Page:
Earlier this August, the College Board released raw score to scaled score conversion charts for the redesigned SAT, giving the world the final piece of the puzzle to the structure, format, and scoring of this, the newest version of the SAT. With this last nugget of information, we in the test prep world can begin to comprehensively understand how (whether) the redesign will impact student performance. If you, like me, have been following the trail of breadcrumbs released by the College Board since the March 5th of 2014 announcement, finally having a conversion chart is like opening your last gift on Christmas morning (and yeah I mean both that feeling of disappointment when you get a sweater or socks and that feeling of excitement when you get your brand new Atari).
So with the release of the conversion chart (ostensibly after exhaustive beta testing, research, calibrating, and equating by the College Board), we finally have official word on how raw scores will be converted to scaled scores and how many questions you’ll need to answer correctly in order to get the score you want. Let’s look at what we know so far and how the new SAT and old SAT compare. Specifically, let’s investigate how “difficult” it is to get a 500 math score on either test. Why 500? Because 500 is the approximate median score on the current SAT and very likely the median score on the redesigned SAT. Additionally 500 is the much ballyhooed college readiness benchmark which College Board seems hell bent on trying to convince us there is causation with success in college. Anyway let’s dive right in.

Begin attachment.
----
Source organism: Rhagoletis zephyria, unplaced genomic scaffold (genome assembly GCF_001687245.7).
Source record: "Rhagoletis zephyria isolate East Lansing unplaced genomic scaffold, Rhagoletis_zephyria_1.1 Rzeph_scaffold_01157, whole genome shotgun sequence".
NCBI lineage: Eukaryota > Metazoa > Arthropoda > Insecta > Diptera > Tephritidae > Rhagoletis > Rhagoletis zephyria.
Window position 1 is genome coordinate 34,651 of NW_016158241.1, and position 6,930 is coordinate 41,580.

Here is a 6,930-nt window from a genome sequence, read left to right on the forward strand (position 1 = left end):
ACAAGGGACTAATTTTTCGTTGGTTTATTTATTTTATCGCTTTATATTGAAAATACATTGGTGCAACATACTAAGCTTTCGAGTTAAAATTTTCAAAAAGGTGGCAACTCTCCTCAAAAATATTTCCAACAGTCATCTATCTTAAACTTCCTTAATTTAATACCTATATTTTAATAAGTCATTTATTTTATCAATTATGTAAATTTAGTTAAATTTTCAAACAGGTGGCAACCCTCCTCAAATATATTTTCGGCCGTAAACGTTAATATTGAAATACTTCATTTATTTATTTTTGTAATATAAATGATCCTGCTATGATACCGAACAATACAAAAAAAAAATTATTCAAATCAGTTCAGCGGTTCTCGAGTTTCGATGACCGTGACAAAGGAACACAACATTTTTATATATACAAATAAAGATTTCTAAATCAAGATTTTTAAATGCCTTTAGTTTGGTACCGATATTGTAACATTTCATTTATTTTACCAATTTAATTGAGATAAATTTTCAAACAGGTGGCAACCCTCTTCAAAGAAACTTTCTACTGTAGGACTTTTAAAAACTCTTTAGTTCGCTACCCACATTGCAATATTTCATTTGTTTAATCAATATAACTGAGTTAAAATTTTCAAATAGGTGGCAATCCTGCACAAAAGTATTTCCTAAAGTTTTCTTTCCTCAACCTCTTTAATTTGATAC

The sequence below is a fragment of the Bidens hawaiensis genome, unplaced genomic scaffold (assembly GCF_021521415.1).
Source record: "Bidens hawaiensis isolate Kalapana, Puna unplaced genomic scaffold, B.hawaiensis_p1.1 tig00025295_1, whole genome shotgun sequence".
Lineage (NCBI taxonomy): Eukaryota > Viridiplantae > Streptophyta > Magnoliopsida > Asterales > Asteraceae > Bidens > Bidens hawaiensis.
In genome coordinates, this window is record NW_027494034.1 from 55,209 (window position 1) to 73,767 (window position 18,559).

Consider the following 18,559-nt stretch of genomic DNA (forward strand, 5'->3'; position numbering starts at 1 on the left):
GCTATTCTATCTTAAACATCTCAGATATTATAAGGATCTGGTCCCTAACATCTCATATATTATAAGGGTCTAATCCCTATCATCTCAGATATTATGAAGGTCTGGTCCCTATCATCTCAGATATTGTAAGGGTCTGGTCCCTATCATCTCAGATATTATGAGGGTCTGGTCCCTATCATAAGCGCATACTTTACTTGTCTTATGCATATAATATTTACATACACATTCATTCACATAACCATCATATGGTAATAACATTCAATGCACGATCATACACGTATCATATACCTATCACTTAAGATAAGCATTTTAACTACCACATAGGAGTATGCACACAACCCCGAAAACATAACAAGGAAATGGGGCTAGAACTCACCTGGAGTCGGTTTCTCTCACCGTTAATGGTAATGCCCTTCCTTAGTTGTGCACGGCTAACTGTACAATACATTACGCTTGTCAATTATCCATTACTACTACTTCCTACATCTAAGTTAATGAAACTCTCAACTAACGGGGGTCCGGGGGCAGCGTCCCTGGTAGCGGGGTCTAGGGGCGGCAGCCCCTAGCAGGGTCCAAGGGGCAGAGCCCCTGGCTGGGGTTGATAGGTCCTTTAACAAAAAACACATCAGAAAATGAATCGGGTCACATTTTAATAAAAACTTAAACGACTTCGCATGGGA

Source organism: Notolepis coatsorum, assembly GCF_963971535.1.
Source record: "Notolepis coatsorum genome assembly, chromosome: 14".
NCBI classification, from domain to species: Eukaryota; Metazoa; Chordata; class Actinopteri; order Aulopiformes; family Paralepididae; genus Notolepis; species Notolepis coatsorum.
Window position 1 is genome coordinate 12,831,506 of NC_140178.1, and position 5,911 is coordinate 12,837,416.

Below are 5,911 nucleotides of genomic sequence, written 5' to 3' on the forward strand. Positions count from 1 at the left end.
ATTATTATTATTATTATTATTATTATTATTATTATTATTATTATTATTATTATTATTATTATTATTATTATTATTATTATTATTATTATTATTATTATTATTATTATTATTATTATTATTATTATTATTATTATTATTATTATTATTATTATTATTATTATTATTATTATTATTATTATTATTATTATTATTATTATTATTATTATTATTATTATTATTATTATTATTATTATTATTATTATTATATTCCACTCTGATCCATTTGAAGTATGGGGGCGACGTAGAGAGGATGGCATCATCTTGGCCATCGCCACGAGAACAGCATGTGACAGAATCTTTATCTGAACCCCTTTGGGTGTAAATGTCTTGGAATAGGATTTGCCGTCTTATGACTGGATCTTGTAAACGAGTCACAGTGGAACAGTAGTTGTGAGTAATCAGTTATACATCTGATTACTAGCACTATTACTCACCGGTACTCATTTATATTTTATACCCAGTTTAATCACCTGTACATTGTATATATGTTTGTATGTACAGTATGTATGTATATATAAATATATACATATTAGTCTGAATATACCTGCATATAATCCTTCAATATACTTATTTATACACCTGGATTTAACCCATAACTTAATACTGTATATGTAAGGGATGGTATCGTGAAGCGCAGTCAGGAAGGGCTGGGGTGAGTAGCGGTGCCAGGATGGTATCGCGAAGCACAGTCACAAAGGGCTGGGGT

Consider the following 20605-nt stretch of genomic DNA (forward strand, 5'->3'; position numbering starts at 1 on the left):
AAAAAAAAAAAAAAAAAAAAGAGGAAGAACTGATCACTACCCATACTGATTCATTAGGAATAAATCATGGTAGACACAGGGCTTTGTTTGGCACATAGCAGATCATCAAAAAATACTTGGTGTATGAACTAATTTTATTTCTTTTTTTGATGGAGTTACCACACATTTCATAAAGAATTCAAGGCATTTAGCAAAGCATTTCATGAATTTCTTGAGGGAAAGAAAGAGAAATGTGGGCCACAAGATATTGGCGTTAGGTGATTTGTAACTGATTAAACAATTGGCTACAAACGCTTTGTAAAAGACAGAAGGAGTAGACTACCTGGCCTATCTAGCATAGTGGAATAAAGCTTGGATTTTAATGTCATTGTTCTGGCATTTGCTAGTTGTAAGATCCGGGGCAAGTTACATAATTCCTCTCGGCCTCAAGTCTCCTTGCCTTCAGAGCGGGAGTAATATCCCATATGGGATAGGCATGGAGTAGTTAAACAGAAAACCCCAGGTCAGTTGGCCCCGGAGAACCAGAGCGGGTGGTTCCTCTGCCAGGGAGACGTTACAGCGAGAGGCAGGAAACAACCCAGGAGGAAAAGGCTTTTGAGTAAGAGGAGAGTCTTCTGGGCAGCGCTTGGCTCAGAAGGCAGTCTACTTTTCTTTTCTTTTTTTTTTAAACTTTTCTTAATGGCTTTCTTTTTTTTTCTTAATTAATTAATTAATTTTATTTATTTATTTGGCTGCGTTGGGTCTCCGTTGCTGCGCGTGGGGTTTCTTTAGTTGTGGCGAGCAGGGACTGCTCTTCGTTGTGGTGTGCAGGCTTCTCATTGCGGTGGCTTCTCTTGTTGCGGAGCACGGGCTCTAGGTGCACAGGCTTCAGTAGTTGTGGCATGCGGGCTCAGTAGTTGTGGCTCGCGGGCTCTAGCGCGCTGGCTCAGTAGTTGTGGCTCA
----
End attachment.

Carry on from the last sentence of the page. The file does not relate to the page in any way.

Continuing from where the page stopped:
To get a 500 on the redesigned SAT a test-taker will have to achieve a raw score of 24 out of a maximum possible 58 raw score points. Since the new SAT uses a simple scoring system awarding 1 raw point for each question correctly answer and with no wrong answer penalty, getting a raw score of 24 simply means answering 24 questions correctly (or answering fewer than 24 and guessing the remaining questions correctly, but in this comparison we won’t factor in random guessing and luck). So on the redesigned test to get a 500, the likely median score, a test-taker will have to answer correctly approximately 41% of the questions.
Conversely on the currently, to get a 500 a test-taker has to achieve a raw score of 25 (out of the maximum possible raw score of 54). This means that a test-taker will have to a get between 46% and 57% of the questions correct. Because the current SAT takes off a quarter point for each incorrect response the scoring is more complex and there are 23 different ways a test-taker could get a 25.
The verdict is…
When you take into account the greater accuracy level required and the complexity of the scoring system, getting an average score on the current form of the SAT seems to be harder than it will be on the redesigned SAT. So when we look at the scoring system one has to say that the new SAT is going to make it easier for a student to get a score that indicates “college readiness.” Now, if only the content is easier on the redesigned test as well… but that’s another vacation’s writing entirely.